President Barack Obama on Tuesday issued a directive elevating the rights and treatment of lesbian, gay, bisexual and transgender people abroad as a priority in U.S. foreign policy.
A memorandum Obama sent to government agencies directs them to ensure that U.S. diplomacy and foreign assistance promote and protect the human rights of lesbian, gay, bisexual and transgender people.
He said he has been deeply concerned by violence and discrimination targeting such persons. He cited foreign laws criminalizing gays and lesbians, the beating of citizens for joining peaceful celebrations, and the killing of men, women and children for their perceived sexual orientation.
Obama said America’s commitment to advancing human rights for all people is strengthened when it vigorously advances the goal of promoting lesbian and gay rights. Obama raised the issue at the U. N. General Assembly in September. “No country should deny people their rights to freedom of speech and freedom of religion, but also no country should deny people their rights because of who they love, which is why we must stand up for the rights of gays and lesbians everywhere,” he said.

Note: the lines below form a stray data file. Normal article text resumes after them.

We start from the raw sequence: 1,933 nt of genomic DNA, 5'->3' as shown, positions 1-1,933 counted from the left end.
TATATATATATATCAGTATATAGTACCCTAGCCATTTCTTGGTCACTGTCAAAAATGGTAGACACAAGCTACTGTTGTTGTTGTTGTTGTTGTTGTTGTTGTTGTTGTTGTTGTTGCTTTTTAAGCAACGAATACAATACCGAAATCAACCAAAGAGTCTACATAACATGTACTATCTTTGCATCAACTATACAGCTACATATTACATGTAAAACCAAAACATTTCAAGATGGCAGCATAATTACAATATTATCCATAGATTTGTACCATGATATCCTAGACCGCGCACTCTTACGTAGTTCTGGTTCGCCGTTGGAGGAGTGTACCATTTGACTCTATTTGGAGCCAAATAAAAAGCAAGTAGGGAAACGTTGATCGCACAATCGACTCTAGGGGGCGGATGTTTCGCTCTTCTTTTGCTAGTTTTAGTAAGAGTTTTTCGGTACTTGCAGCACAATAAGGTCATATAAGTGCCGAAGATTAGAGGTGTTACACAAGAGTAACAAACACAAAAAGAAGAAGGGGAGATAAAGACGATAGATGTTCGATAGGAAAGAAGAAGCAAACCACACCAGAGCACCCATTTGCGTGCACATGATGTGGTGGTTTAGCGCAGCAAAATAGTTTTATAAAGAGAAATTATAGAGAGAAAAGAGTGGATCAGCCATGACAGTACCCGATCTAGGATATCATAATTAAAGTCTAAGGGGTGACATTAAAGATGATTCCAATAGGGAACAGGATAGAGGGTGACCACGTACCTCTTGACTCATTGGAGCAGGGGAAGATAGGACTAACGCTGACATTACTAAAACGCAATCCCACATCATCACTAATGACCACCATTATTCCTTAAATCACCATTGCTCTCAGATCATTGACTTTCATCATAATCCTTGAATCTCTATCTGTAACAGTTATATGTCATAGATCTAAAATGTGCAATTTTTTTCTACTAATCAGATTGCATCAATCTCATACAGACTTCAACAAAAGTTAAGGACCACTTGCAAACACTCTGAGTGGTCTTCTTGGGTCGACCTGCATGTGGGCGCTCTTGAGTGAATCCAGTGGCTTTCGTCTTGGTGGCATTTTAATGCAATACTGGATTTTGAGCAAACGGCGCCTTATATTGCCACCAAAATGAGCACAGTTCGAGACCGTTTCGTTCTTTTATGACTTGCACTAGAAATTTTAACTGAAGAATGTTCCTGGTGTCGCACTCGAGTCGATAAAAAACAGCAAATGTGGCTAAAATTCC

Treatment of gay and lesbian people in other countries is already mentioned in annual State Department country human rights assessments. Obama’s directive elevates the issue’s importance as a foreign policy priority.
Peter Sprigg of the Family Research Council criticized Obama’s decision, saying it “throws the full weight and reputation of the U.S. behind the promotion overseas of the radical ideology of the sexual revolution.”
The Texas governor and Republican presidential contender, Rick Perry, called the announcement part of the Obama administration’s “war on traditional American values,” saying that Obama had “mistaken America’s tolerance for different lifestyles with an endorsement of those lifestyles.”